The City of Greater Geelong do provide a lot of the necessary day-to-day working funds for the group, that include Councillor Community Grants for specific projects such as building, and installing, distance markers, trail seating and picnic tables. Other funds are donated from generous individuals and the private sector, along with successful grants from government, such as the Envirofund Program run by the Federal Government. The group was successful in 2006 in receiving a $11,830 grant in this program, the outcome being 12,500 plants installed and rabbit-proofed.

Two Friends members are part of the council rail trail Advisory Committee and the ‘annual work program’ for the group is determined by negotiation with the council officer. Council ground staff prepare the areas to be planted and supply mulch that ensures good plant survival rates.

The Friends re-vegetation program on the trail will link areas of existing vegetation to create a continuous green belt corridor through the heart of the Bellarine Peninsula. Landcare Victoria encourages adjoining landowners to complement their private plantings with the Trail, thus creating linking wildlife corridors.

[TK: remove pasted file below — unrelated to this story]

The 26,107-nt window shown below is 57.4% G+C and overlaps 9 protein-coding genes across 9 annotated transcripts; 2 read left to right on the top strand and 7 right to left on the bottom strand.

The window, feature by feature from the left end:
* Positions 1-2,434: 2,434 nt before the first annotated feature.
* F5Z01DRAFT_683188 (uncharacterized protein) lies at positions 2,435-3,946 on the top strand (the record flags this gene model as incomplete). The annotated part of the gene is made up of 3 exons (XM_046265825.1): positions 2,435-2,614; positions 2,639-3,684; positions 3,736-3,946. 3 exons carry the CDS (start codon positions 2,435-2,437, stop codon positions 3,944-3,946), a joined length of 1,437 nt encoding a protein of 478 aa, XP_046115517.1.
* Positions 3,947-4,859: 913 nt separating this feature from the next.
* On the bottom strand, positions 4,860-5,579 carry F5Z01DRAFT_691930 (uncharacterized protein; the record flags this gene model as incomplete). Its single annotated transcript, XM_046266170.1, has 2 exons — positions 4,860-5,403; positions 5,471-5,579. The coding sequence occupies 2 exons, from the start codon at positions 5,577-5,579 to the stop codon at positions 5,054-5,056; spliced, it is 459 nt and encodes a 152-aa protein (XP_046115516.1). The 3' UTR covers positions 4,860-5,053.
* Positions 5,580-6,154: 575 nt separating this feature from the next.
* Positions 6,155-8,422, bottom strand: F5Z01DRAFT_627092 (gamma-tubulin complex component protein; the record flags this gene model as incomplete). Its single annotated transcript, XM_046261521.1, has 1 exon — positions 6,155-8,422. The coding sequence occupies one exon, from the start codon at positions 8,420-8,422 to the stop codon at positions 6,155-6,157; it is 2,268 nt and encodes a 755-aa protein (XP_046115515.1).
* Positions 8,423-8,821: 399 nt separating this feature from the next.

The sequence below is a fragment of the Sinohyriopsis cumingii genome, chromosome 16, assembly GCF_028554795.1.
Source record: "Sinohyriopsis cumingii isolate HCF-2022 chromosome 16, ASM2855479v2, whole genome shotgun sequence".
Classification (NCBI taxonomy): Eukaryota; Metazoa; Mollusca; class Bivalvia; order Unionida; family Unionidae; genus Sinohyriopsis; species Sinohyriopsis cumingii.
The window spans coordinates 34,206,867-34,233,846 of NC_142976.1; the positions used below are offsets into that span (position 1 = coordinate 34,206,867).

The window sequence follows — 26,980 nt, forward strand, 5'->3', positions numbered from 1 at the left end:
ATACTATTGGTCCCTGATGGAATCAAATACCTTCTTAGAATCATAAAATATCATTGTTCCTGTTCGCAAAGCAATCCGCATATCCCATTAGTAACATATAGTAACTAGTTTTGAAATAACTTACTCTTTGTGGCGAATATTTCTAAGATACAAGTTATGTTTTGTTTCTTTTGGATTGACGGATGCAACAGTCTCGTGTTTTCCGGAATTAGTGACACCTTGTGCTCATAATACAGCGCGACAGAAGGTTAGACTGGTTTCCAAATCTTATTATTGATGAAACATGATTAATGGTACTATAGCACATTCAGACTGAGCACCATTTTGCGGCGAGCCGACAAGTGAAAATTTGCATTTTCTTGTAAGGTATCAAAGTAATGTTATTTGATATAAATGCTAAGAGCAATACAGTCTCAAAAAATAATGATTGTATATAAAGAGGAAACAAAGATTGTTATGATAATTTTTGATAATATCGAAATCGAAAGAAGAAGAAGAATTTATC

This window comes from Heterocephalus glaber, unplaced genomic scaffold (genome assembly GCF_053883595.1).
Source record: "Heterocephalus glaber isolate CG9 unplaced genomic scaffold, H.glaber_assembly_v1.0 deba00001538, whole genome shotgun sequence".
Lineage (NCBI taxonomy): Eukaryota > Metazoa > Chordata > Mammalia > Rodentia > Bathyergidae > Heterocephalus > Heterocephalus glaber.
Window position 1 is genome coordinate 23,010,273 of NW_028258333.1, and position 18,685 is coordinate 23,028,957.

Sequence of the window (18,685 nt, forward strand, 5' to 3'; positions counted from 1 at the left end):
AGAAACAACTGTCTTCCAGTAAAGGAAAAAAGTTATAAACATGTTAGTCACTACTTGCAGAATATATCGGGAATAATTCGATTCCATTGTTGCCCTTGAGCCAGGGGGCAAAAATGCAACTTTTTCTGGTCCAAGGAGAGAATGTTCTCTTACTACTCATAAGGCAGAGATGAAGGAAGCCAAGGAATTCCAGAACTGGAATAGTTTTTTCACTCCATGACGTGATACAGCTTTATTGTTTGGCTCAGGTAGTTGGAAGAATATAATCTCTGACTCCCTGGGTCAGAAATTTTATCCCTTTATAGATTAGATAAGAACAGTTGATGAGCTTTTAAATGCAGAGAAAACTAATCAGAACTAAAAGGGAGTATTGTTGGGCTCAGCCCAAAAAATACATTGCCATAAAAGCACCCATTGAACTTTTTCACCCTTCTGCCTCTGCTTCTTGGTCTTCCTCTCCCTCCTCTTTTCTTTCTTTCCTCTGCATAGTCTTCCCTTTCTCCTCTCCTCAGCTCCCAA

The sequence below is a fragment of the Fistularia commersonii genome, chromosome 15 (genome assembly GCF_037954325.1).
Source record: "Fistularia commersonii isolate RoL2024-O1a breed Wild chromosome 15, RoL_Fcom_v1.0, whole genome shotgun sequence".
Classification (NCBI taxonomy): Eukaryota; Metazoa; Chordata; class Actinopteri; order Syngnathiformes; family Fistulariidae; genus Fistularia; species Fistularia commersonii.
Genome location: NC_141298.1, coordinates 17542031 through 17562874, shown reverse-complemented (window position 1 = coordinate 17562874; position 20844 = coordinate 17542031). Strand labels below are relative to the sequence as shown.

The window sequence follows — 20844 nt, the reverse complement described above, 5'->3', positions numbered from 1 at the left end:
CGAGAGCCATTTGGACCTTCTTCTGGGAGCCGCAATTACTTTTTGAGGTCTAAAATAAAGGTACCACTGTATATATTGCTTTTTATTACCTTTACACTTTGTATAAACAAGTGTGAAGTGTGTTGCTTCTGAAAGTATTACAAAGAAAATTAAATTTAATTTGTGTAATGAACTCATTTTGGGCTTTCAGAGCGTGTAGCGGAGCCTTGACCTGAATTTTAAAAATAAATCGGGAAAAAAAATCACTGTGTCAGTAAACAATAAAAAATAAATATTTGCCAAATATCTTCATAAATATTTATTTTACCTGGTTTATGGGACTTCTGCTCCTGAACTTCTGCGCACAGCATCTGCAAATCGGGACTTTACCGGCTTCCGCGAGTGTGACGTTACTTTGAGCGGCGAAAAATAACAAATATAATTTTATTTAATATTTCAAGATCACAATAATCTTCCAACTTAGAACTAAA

A real positive for the group is its relationship with the former “Barwon Water” Nursery in Swanston St. Geelong - now the Karingal Community Nursery. This facility allows our volunteers to propagate plants, from seed and cuttings, thereby lowering the cost outlay of procuring plants. The storage and automatic watering systems inherent in this facility have greatly reduced our workload. The nursery staff are always willing to give good advice when required.

Key objectives

  • Re-vegetation of the rail trail with indigenous species.
  • Leave the habitat in its natural state.
  • Promote biodiversity by planting a wide range of plant species.
  • Provide extra facilities for passive and active recreation.
  • Promotion of school student / education staff involvement on the trail.
  • Co-operate with other community groups on the trail.